When Should You Worry About Early Pregnancy Cramps?

See Your Physician If Your Cramping Is Bad

causes of early pregnancy cramps

Illustration by Emily Roberts, Verywell 

Experiencing cramps early in your pregnancy can lead to anxiety. You might wonder if it is just normal uterine stretching and growth or a sign of an impending miscarriage. Because there are numerous causes of cramping and your body is changing rapidly, the answer isn't always obvious. 

Even though cramps can sometimes indicate problems, mild and transient cramping early in your pregnancy is usually normal and not a sign of miscarriage. There's probably no immediate cause for concern if the pain isn't severe, one-sided, or accompanied by bleeding. Here are some pointers to keep in mind when you're deciding what to do.

Normal Early Pregnancy Cramps

During the first trimester, your body is preparing for the growing baby. These changes can cause cramping that would be considered normal. It is typically mild and temporary.

Once you become pregnant, your uterus will begin to grow. As it does this, you'll likely feel mild to moderate cramping in your lower abdomen or lower back. This may feel like pressure, stretching, or pulling. It may even be similar to your typical menstrual cramps.

As you progress through the first two trimesters, it's possible that you'll experience cramping every now and then. Since the uterus is a muscle, any time it contracts, there's potential for a little discomfort. This can be caused by a full bladder or the constipation, gas, and bloating which many pregnant women experience. Cramps may also occur during exercise—indicating you should take some time to rest—or after sex and an orgasm.

Even if your cramps may be normal, it is something to bring up to your physician at your next prenatal appointment.

Pregnant women are also susceptible to yeast infections and urinary tract infections, either of which may cause mild cramps. Your doctor will want to treat these as soon as possible to ensure you have a healthy pregnancy.

Cramps Later in Pregnancy

As the uterus continues to grow larger, abdominal cramps can also occur later in pregnancy. You should experience the least amount of cramps during the second trimester. However, this is when your round ligament—a muscle that supports the uterus—will begin to stretch. During this time, it's normal to feel sharp pains or dull aches in the lower abdomen.

If you are pregnant with multiples, expect some cramping during the second trimester as your body makes extra room for the babies. This final growth spurt (along with the increased pelvic pressure it causes) usually doesn't occur in a single pregnancy until the third trimester.

While some cramping is normal, be on the lookout for signs of preterm labor. These include dull backaches, intense pelvic pressure, blood or fluid from your vagina, or more than five contractions or cramps in an hour.

Abnormal Pregnancy Cramps

If your cramping is persistent or severe, do not hesitate to call your physician. It's better to check on anything that doesn't seem right rather than ignore something that may be a serious concern.

Severe cramping, in particular, should always be investigated to rule out ectopic pregnancy. According to the American Academy of Family Physicians (AAFP), it only occurs in fewer than 2 percent of pregnancies. However, it is the leading cause of death for women in the first trimester.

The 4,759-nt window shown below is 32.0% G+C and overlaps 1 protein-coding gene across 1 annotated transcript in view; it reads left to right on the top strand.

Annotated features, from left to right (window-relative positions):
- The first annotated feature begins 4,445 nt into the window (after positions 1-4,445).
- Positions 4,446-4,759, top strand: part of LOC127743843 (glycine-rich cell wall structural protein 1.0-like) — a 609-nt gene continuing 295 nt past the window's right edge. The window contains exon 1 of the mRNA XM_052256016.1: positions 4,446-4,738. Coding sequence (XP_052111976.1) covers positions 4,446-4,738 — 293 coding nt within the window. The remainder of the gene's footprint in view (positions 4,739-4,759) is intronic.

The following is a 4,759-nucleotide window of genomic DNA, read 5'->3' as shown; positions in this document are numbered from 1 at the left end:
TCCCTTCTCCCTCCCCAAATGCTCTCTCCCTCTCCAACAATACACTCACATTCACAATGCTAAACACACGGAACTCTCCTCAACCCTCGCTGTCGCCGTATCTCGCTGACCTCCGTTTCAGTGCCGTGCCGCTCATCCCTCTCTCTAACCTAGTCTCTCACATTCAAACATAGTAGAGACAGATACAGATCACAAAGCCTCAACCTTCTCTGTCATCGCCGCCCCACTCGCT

An ectopic pregnancy occurs when the fertilized egg implants outside of the uterine cavity and signs typically appear when your six to eight weeks pregnant. It's most often accompanied by one-sided cramping as well as pain in the neck or shoulder and a constant urge to have a bowel movement.

If you think you have signs of a ruptured ectopic pregnancy, go to the emergency room right away because can be life-threatening. Also, if your cramping seems to be focused on one side of your lower abdomen, call your physician to be on the safe side, even if the cramping isn't severe.

If you are having any kind of vaginal bleeding along with the cramping in early pregnancy, you should call your physician—it's possible that you are having a miscarriage. These symptoms don't always mean a miscarriage, but your physician should be able to order hCG blood tests or an ultrasound to figure out what's going on.

Relief From Normal Cramping

There are ways to find relief from the normal cramping that comes with pregnancy. Quite often, it can be as simple as changing position or sitting or laying down for a while to get some rest.

Sometimes, cramping is a sign that you're doing too much or stressed. Taking a few minutes for yourself can help both your body and mind relax. Try calming yourself down by using relaxation techniques such as meditation or controlled breathing.

Many women find that a nightly bath works wonders. A hot water bottle gently placed on your aches and pains can also bring relief. Some doctors recommend an elastic belly band as well.

A Word From Verywell

In general, it's normal to experience some cramping early on in your pregnancy. That doesn't mean you shouldn't ask your doctor any questions you have, especially if it's your first baby or different than previous pregnancies. It's better to err on the side of caution, so take note of how long and frequent your cramps are and, if you have concerns, bring them up to your healthcare team.

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Article Sources
  • American Pregnancy Association. Cramping During Pregnancy. 2017.
  • Barash JH, Buchannan EM, Hillson C. Diagnosis and Management of Ectopic Pregnancy. American Family Physician. 2014;90(1):34–40.